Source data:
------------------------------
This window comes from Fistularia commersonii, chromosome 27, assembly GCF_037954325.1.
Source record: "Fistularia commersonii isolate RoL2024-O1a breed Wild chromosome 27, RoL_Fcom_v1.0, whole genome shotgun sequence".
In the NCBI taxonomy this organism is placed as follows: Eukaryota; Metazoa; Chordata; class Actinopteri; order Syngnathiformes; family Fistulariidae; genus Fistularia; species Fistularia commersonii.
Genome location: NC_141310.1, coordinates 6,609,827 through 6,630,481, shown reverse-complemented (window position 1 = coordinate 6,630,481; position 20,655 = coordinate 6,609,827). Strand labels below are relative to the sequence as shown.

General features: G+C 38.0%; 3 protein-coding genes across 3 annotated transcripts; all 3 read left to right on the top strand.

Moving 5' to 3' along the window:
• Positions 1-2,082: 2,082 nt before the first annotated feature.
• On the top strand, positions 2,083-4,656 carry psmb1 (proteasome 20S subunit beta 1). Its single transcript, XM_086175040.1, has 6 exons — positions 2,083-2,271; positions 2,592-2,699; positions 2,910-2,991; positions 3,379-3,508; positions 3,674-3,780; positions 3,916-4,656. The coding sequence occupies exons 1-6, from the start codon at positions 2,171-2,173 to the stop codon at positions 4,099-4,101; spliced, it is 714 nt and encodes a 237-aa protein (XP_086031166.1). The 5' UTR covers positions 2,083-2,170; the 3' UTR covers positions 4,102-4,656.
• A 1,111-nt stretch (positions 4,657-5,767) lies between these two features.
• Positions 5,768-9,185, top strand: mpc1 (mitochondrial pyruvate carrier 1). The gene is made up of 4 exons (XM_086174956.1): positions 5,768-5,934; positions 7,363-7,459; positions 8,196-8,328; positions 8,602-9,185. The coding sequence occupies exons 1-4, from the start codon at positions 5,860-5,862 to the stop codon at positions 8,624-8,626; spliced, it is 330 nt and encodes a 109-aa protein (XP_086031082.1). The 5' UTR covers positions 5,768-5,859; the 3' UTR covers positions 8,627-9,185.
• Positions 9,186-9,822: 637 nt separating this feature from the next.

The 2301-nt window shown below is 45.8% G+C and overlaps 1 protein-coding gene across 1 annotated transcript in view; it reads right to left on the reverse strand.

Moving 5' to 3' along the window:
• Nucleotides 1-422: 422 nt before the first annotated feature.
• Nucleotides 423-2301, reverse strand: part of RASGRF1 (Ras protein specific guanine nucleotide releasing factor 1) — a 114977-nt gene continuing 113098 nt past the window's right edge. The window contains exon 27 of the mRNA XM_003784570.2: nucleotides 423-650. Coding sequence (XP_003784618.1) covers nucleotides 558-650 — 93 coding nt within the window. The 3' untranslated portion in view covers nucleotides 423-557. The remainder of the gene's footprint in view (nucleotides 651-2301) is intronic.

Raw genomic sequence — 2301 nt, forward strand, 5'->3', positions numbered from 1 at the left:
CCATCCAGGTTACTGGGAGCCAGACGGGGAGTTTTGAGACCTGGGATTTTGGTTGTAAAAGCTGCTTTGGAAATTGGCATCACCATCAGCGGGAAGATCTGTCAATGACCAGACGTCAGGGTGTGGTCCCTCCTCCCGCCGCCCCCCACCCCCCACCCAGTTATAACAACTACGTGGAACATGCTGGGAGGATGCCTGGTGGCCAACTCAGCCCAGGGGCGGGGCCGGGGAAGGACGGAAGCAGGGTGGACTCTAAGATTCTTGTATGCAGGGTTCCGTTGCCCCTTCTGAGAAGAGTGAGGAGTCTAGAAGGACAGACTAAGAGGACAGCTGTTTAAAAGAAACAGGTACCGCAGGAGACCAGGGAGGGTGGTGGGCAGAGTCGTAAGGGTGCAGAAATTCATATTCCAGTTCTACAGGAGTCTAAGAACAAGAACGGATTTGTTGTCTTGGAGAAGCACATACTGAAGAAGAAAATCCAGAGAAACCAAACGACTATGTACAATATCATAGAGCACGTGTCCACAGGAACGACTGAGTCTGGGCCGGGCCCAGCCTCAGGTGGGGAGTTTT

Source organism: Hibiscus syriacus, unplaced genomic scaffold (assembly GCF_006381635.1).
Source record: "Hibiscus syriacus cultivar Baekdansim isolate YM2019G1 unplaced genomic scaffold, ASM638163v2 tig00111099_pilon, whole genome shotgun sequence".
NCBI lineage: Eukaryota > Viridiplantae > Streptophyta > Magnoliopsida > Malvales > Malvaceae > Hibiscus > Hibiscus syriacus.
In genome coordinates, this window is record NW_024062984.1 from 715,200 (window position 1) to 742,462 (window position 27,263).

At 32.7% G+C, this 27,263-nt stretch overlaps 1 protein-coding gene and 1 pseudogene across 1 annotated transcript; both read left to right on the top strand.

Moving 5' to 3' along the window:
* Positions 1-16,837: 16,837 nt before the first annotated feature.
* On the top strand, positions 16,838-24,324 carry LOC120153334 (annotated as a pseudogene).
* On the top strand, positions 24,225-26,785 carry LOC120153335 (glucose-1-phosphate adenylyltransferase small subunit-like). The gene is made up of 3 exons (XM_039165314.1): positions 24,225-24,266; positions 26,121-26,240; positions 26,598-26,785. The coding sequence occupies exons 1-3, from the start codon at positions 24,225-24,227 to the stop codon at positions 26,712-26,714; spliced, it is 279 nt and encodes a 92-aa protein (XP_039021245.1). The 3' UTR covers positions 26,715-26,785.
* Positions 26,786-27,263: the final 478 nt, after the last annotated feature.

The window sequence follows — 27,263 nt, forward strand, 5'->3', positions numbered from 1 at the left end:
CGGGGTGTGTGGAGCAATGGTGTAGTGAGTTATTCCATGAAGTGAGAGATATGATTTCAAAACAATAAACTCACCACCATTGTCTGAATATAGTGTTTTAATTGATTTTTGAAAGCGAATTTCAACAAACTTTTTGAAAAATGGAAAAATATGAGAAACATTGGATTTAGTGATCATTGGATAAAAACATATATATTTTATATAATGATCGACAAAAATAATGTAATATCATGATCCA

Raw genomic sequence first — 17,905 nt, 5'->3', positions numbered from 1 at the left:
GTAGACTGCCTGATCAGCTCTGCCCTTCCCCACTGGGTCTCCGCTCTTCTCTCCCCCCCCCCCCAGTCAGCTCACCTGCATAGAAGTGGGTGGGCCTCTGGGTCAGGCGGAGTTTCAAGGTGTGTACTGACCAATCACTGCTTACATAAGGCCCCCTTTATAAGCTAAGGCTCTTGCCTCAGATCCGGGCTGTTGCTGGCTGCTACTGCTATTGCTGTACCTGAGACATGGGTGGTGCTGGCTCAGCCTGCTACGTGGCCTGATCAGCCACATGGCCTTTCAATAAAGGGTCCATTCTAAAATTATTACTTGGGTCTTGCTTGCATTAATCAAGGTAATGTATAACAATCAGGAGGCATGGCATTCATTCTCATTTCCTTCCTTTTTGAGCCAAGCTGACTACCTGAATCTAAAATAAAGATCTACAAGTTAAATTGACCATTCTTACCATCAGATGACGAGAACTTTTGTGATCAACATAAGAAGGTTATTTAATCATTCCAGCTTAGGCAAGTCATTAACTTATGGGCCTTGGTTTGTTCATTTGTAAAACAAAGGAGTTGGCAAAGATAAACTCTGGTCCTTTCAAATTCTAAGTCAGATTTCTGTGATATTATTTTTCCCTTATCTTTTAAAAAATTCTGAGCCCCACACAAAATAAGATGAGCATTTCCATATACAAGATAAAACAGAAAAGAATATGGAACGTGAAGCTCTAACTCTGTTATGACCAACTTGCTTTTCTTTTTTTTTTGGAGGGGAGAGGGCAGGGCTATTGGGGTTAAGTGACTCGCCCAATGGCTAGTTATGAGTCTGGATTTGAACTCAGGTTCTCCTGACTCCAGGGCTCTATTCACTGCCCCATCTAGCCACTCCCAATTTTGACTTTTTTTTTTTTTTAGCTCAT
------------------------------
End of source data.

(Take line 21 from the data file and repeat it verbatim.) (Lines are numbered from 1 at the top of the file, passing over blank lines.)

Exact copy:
In genome coordinates, this window is record NW_024062984.1 from 715,200 (window position 1) to 742,462 (window position 27,263).